Table of Contents
Emerging market currencies continue to be hit by an unpleasant cocktail of concerns over China's growth prospects, sliding commodity prices and the looming onset of tighter US monetary policy, while the Chinese move to devalue the CNY (albeit modestly) in August has added to the uncertainty. Our 'vulnerability' scorecard suggests which currencies and economies could be worst affected if there were to be a further marked deterioration in the global economic and financial situation.
The scorecard continues to show that Turkey is the most 'vulnerable' of the 13 economies covered by the analysis, scoring badly in most key areas such as high inflation, reliance on non-FDI capital inflows, scale of external financing and continued rapid credit expansion. The latter could be a particularly destabilising feature if the global economy suffered a major setback; Turkey's credit to GDP ratio has soared from under 30% in 2007 to 75% in mid-2015. There is a considerable risk that many of these loans could go 'bad' if the economy slumped. In addition, Turks are holding an increasingly large share of their savings in fx deposits rather than TRY.
The next three most vulnerable countries - Russia, South Africa and Brazil - are the same as in June albeit Brazil has swapped position with South Africa, helped by a sharp slowing in credit growth and a more competitive real exchange rate. Russia and Brazil score very poorly on key economic criteria - a dismal growth and inflation performance, together with major deterioration in their 'twin' external and fiscal deficits - while South Africa is largely hampered by poor external factors (though its other fundamentals are hardly good apart from a stable credit ratio).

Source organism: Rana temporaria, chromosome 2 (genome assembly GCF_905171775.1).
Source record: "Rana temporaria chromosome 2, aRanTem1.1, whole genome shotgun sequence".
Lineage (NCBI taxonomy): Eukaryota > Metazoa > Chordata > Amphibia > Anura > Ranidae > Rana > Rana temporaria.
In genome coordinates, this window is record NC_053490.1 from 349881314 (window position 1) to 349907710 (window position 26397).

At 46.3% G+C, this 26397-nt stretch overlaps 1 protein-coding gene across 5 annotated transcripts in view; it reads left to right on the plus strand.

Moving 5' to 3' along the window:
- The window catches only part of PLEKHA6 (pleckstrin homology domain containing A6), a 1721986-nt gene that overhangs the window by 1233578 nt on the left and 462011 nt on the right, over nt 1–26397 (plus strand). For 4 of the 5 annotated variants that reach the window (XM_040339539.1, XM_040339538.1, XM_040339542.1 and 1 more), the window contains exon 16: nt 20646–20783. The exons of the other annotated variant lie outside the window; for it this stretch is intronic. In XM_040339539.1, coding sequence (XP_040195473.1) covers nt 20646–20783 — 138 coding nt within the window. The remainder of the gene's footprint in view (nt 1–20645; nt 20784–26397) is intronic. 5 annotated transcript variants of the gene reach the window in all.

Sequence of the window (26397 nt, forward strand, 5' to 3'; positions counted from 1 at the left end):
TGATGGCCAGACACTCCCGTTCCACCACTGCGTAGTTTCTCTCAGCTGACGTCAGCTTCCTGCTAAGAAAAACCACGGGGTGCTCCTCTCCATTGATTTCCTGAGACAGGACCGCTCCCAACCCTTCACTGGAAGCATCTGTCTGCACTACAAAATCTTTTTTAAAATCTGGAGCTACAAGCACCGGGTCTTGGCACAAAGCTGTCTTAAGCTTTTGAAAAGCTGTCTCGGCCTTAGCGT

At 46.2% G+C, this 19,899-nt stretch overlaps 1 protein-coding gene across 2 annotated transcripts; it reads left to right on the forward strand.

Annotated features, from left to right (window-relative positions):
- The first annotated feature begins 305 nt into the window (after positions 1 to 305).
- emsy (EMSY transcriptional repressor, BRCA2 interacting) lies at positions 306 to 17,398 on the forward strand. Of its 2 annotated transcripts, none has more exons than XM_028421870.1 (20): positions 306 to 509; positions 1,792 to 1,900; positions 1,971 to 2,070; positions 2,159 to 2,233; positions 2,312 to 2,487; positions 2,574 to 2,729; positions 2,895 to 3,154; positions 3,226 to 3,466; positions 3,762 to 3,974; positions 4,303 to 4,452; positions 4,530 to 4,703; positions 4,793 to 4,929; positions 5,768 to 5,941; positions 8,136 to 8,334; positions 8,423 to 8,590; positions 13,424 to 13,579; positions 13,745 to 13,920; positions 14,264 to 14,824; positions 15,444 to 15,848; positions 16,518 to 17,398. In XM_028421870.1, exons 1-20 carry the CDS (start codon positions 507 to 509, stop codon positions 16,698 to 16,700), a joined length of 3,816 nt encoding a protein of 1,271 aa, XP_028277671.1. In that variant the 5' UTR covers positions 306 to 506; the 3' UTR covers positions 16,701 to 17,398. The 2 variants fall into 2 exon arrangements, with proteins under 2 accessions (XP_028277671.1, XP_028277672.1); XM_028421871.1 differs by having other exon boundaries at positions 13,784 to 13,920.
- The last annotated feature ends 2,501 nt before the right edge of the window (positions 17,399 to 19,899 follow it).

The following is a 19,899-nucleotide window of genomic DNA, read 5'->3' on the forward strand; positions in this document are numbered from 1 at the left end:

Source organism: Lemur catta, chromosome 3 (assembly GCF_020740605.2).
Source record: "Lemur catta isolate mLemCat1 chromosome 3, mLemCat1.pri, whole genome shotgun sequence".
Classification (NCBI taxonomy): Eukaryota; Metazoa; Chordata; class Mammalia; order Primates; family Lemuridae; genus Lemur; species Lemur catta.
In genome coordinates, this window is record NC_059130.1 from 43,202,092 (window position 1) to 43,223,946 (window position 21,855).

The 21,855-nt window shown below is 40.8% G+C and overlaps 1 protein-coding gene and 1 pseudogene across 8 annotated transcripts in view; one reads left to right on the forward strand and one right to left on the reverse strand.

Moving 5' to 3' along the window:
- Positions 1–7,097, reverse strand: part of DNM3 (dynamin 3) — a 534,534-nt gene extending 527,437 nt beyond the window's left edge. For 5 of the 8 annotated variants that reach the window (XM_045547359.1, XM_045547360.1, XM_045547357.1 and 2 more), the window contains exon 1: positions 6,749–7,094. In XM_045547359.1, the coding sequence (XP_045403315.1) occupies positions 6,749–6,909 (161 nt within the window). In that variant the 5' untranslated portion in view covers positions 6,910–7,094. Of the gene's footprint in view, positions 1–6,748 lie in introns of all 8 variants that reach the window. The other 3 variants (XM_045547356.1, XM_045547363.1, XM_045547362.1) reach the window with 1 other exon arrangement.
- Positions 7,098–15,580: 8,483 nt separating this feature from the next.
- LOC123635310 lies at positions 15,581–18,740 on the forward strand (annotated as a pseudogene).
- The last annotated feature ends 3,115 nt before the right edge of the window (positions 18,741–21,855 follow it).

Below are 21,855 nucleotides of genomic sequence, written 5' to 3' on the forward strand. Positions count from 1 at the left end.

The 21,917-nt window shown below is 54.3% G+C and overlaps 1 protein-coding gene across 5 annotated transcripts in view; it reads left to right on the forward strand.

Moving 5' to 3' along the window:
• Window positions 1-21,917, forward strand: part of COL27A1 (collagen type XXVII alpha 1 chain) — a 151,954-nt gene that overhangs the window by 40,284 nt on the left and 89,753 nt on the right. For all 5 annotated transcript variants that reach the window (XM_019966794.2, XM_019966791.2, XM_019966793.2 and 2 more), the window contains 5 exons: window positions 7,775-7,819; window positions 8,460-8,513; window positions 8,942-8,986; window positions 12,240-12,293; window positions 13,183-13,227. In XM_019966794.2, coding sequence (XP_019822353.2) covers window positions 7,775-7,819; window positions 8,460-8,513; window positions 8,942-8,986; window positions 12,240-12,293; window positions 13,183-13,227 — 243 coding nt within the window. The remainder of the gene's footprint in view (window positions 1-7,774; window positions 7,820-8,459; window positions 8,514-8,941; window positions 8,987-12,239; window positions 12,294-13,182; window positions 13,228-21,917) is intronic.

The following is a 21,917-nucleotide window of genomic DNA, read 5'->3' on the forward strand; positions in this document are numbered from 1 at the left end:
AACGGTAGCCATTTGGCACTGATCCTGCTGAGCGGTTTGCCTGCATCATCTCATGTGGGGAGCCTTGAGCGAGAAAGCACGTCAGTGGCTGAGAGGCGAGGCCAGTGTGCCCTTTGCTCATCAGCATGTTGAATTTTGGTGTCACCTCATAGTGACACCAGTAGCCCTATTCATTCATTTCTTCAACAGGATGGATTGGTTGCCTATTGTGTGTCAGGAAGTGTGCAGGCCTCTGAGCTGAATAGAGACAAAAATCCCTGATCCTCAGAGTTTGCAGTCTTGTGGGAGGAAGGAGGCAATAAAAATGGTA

With the exception of Malaysia, most of the Asian economies are among the least vulnerable, aided by generally solid external and fiscal situations and low inflation. Malaysia's vulnerability is high because of its external indebtedness and sharp fall in its external surplus since 2011. Another factor exacerbating Malaysia's fragility is that it - along with Mexico, China, Turkey and Indonesia - experienced a large rise in portfolio inflows during 2012-14, exposing it to capital outflows now that investors are increasingly wary about risky assets.
Get Industry Insights. Simply.
Talk to Amrita
+1 718 303 2019
China’s demand for Interior Design has grown at a fast pace in the past decade. In the next decade, both production and demand will continue to grow. The Chinese economy maintains a high speed growth ...
China’s demand for Retail has grown at a fast pace in the past decade. In the next decade, both production and demand will continue to grow. The Chinese economy maintains a high speed growth which has ...
The Asia Pacific Retail Automation market is valued at USD 30.003 billion in 2016 and is expected to reach a value of USD 81.82 billion by the end of 2022, growing at a projected CAGR of 18.20% during ...